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Anesthesia & Critical Care: Open Access

Case Report Volume 10 Issue 3

Desmoplastic medulloblastoma in an adult patient

Mehmet Edip Akyol,1 Abdurrahman Aycan,1 Celaleddin Soyalp,2 Mehmet Arslan1

1Yüzüncü Yıl University Faculty of Medicine, Department of Neurosurgery, Turkey
2Yüzüncü Yıl University Faculty of Medicine, Department of Anesthesiology and Reanimation, Turkey

Correspondence: Mehmet Edip Akyol, Yüzüncü Yıl University Faculty of Medicine, Department of Neurosurgery, Van, Turkey

Received: February 21, 2017 | Published: June 7, 2018

Citation: Akyol ME, Aycan A, Soyalp C, et al. Desmoplastic medulloblastoma in an adult patient. J Anesth Crit Care Open Access. 2018;10(3):101-103. DOI: 10.15406/jaccoa.2018.10.00370

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Though medulloblastoma is considered as a childhood brain tumor, it may occur less frequently in adolescents and rarely in adults. While desmoplastic medulloblastoma histologic variant is observed in approximately 15% of childhood cases, it constitutes more than 50% of adult cases. In this article, we discuss a desmoplastic medulloblastoma case in view of the current literature.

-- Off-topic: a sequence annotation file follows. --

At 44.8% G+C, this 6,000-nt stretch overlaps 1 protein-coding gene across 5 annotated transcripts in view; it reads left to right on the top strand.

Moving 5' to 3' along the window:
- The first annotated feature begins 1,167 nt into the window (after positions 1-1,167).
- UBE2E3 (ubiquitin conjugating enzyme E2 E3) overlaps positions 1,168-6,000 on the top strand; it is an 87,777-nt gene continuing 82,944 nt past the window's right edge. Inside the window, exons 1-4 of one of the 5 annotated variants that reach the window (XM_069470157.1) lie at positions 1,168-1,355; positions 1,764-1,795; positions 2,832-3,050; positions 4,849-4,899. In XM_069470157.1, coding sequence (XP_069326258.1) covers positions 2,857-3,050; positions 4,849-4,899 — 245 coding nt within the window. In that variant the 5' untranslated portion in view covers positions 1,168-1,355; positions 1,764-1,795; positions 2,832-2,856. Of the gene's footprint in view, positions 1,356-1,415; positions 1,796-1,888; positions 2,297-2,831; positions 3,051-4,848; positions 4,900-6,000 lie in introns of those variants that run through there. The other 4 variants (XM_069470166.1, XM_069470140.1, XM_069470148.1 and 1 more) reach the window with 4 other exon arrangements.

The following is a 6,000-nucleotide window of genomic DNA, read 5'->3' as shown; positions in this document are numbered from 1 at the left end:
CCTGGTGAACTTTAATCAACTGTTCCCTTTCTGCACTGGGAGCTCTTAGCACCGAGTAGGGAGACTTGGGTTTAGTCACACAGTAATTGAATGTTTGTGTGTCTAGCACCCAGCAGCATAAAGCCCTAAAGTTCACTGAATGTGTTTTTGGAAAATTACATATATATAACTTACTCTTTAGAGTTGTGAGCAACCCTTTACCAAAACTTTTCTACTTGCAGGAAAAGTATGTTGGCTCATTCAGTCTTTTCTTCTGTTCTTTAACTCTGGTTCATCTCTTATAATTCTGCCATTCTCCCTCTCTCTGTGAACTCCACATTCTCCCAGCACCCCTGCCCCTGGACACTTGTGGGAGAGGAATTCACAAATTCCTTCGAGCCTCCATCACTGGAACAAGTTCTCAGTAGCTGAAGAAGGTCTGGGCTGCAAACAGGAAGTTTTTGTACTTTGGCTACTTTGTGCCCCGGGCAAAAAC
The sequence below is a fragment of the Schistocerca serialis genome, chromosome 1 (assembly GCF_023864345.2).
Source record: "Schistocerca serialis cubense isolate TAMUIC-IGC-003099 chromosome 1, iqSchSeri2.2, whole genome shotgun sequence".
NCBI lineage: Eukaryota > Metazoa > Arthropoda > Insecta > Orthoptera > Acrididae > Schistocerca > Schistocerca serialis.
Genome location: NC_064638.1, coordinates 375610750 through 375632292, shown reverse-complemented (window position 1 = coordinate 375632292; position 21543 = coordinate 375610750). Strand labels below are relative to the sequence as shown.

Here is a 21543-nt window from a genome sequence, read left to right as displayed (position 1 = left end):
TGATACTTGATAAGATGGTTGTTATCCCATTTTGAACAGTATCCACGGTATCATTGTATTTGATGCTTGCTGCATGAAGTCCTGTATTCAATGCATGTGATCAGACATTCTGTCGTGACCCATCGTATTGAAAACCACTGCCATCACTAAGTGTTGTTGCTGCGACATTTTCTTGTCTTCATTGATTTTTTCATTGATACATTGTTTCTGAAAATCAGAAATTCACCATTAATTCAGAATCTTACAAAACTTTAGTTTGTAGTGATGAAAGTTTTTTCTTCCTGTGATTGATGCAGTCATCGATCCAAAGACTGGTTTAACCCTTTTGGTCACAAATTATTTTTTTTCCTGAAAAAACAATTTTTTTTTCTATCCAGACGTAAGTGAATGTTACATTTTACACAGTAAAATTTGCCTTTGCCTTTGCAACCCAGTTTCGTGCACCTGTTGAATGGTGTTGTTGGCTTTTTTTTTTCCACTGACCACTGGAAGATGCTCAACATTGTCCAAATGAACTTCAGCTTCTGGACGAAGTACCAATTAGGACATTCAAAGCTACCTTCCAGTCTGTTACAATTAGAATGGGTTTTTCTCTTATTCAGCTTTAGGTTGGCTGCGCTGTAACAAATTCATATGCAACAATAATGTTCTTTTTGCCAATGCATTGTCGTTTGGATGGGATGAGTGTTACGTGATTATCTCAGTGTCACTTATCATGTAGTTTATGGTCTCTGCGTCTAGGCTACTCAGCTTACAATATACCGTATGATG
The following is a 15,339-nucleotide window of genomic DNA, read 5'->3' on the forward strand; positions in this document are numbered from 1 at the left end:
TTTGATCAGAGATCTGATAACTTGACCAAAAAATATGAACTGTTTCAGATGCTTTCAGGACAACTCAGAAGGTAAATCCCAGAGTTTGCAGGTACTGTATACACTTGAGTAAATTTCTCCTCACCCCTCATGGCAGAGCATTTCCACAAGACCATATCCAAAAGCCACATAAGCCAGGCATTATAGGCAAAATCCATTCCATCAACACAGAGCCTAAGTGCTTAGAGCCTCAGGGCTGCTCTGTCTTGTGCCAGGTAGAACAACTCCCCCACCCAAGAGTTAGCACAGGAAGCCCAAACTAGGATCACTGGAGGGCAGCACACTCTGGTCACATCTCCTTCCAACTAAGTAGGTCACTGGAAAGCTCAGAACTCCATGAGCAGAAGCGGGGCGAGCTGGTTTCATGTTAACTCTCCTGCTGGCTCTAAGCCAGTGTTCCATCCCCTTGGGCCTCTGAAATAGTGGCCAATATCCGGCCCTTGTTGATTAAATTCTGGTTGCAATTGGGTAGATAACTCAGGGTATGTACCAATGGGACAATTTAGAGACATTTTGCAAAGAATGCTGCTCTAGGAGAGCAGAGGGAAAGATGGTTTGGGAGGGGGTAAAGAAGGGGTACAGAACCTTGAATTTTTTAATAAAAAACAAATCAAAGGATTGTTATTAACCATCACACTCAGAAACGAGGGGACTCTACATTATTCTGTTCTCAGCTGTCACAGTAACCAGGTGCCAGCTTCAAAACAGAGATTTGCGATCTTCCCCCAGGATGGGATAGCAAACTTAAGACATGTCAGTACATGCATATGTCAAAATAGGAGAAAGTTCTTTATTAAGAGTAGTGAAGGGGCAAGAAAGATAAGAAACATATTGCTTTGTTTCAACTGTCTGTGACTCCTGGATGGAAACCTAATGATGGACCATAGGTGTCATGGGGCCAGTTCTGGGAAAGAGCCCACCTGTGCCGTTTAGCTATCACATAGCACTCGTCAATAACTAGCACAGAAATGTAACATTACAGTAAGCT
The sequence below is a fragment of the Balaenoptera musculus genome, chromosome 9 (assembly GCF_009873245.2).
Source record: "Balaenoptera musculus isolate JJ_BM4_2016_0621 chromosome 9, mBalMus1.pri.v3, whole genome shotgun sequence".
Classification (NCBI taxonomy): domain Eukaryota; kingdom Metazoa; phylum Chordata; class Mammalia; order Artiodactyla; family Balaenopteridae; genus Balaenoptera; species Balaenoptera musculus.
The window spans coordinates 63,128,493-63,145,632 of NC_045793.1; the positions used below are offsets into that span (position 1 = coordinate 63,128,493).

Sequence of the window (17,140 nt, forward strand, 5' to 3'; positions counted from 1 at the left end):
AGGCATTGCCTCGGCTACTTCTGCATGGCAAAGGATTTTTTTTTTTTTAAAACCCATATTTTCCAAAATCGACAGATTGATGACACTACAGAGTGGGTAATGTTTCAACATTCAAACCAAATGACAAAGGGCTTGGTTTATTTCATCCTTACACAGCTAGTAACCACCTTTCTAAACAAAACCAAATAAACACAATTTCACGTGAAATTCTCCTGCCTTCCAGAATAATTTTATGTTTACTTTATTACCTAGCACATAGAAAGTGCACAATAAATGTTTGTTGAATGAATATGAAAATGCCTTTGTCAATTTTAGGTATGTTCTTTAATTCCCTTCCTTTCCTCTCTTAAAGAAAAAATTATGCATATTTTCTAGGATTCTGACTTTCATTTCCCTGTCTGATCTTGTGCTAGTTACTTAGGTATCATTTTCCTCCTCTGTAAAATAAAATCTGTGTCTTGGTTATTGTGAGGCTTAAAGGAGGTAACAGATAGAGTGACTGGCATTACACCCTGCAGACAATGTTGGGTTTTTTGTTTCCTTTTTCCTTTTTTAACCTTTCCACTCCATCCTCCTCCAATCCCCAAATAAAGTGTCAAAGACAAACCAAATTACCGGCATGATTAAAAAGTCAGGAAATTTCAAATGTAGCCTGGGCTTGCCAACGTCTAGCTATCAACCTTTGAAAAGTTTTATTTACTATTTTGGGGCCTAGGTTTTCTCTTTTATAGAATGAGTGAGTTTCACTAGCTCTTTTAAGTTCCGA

Keywords: medulloblastoma, desmoplastic medulloblastoma, histologic variant


CSF, Cerebrospinal fluid; MRI, magnetic resonance imaging; EVD, External ventricular drainage; cranial CT, cranial computed tomography


Medulloblastoma is a malignant embryonal tumor classified in the primitive neuroectodermal tumor group. Medulloblastoma can be seen in adults besides being pediatric tumors classically. It was first described and named by Bailey et al.1 It arises from bipotential neural stem cell precursors in the granular cell layer of the cerebellar cortex at the 4. ventricle ceiling and mostly localized in the midline, cerebral vermis.